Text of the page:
As Donald Trump plans to release classified documents relating to the ongoing investigation into his 2016 presidential campaign's possible collusion with Russia to tip the election in his favor — information Trump claims will show that the FBI placed an adviser to his campaign under surveillance without good cause — British intelligence agencies are fighting Trump behind the scenes to stop him from declassifying the documents, according to an investigation by Britain's Telegraph newspaper.
The documents Trump wants to release pertain to the FBI surveillance of Carter Page, a foreign policy adviser to Trump's campaign who has become a prominent figure in the Russia collusion scandal. As the Inquisitr reported, Page is a businessman with ties to Russia, who was named in the Christopher Steele private intelligence dossier as having brokered a deal to sell about 19 percent of the Russian state-owned oil giant Rosneft.
The ultimate buyer of those shares remains a mystery, but according to the Steele Dossier, the deal was a quid pro quo, with Trump agreeing to ease sanctions against Russia following the sale.
Page also was linked to a Russian spy ring in 2013, three years before the FBI applied for the secret FISA court warrant to place Page under surveillance, as Inquisitr has also reported. Page has not been charged with any crime and he denies the accusations in the Steele dossier, though he has acknowledged acting as an "informal adviser to the Kremlin."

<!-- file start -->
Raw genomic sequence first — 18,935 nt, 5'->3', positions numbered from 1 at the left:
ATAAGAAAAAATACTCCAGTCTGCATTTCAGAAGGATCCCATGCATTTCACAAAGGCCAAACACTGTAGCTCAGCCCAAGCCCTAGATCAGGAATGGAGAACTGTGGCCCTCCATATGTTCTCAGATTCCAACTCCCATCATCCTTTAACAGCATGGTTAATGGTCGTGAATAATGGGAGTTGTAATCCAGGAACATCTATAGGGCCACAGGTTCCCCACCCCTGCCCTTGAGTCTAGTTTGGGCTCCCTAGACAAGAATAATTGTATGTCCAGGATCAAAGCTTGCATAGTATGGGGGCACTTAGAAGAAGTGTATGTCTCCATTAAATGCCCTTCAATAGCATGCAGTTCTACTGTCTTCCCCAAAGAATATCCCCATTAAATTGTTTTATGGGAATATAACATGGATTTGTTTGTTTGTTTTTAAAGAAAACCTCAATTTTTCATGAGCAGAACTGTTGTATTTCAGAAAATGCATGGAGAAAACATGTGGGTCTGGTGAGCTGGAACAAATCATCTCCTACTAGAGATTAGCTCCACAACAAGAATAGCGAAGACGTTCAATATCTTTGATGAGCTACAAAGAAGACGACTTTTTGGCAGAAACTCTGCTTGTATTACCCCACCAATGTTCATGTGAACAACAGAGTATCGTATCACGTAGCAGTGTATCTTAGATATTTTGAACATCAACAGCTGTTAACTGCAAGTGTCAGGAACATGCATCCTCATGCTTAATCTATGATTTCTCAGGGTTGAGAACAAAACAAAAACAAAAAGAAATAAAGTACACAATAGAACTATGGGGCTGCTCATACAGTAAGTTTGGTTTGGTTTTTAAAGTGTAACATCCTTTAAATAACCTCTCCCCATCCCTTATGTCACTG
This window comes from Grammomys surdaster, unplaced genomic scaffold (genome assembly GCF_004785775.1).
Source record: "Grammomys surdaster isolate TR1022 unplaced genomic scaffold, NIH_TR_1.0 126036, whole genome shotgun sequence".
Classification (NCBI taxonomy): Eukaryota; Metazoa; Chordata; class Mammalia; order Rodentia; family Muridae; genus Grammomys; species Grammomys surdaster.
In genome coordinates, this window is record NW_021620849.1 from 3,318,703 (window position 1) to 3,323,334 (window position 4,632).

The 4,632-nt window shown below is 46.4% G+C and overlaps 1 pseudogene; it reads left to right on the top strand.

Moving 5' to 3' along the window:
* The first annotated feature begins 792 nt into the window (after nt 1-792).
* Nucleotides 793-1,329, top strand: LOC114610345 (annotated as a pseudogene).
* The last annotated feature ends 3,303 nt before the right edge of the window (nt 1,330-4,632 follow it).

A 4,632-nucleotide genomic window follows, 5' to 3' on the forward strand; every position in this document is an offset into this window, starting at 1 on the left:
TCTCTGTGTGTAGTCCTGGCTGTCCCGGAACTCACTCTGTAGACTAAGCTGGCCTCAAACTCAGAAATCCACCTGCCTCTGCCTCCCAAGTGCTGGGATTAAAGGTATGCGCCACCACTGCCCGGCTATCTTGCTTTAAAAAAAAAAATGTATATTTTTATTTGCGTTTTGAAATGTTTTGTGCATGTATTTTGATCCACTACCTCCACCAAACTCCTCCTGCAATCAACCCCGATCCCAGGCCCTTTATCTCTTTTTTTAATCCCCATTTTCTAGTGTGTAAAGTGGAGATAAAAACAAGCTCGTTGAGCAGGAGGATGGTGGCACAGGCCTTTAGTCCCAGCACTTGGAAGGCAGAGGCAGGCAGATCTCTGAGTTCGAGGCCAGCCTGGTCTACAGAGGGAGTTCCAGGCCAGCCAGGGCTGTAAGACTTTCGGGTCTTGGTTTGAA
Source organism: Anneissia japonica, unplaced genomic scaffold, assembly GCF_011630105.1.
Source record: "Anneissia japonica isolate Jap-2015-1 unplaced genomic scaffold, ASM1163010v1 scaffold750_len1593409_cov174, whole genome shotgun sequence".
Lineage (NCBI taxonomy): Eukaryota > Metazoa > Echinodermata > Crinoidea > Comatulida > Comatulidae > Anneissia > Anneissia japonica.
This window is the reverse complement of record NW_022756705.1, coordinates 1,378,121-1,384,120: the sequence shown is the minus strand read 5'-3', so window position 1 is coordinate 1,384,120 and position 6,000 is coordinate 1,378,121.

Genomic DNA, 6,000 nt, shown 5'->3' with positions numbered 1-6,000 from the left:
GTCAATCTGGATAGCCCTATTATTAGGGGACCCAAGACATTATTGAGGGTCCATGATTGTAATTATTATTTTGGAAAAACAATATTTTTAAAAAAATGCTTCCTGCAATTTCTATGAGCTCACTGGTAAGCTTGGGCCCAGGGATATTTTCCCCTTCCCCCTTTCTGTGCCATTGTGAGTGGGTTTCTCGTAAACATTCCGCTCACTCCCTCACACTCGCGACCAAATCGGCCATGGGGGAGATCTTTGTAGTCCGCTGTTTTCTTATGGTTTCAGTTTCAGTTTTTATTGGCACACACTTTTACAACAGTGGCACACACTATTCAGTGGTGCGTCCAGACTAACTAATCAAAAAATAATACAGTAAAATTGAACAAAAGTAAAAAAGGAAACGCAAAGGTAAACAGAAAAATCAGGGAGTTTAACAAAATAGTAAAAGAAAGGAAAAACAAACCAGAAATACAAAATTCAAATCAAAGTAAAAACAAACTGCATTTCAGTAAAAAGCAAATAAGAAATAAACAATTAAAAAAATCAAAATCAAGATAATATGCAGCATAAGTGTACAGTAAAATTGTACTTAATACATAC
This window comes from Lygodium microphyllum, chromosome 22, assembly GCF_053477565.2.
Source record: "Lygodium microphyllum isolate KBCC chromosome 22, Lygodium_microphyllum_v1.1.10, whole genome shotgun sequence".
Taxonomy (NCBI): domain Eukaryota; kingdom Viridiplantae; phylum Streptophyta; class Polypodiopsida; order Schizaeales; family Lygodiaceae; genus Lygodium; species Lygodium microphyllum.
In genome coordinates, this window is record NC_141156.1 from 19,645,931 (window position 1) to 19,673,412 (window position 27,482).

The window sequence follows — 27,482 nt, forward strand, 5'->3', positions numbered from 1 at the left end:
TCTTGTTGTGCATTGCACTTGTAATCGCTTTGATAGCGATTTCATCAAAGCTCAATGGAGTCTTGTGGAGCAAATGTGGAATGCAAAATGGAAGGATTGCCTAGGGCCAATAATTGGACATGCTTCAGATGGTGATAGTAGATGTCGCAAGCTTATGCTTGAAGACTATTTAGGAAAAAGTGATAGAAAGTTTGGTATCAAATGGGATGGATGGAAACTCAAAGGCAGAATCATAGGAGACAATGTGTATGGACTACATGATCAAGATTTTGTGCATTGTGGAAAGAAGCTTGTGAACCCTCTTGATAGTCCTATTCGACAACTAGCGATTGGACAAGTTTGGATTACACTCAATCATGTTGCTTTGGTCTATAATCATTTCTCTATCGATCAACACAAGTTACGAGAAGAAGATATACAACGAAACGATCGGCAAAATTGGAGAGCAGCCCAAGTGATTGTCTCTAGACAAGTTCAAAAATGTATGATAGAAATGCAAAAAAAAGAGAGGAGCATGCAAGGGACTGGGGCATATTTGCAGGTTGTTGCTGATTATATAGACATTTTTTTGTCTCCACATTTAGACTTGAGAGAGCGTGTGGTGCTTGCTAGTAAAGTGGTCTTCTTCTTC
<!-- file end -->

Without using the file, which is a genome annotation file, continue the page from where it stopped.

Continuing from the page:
Trump wants to release the full FISA warrant application in which the FBI spells out its full evidence to justify placing Page under surveillance. "Britain is fiercely lobbying behind the scenes to stop the classified info being released," Telegraph reporter Ben Riley-Smith wrote on his Twitter account. "It is unclear what's in there. But these applications tend to have detailed intelligence arguing why a wiretap should be approved."
British intelligence, according to a Yahoo! News account of the Telegraph report, fears that making the FISA application public would expose secret sources who worked with the British and US intelligence agencies — exposure that could place the sources in harm's way, and could damage intelligence gathering capabilities.
"It boils down to the exposure of people," a US intelligence official told the Telegraph, adding that the US concern about exposing sources was shared by the British. "We don't want to reveal sources and methods."
Britain's intel agencies are increasingly getting dragged into a heated and partisan row in Washington about the origins of the Russia probe," Riley-Smith wrote on Twitter. "Trump's allies are determined to portray the Russia investigation as a 'deep state' stitch-up that was out to get him from the start. The political motive is clear. If voters think FBI is biased and probe is invalid, they're more likely to wave away its ultimate findings."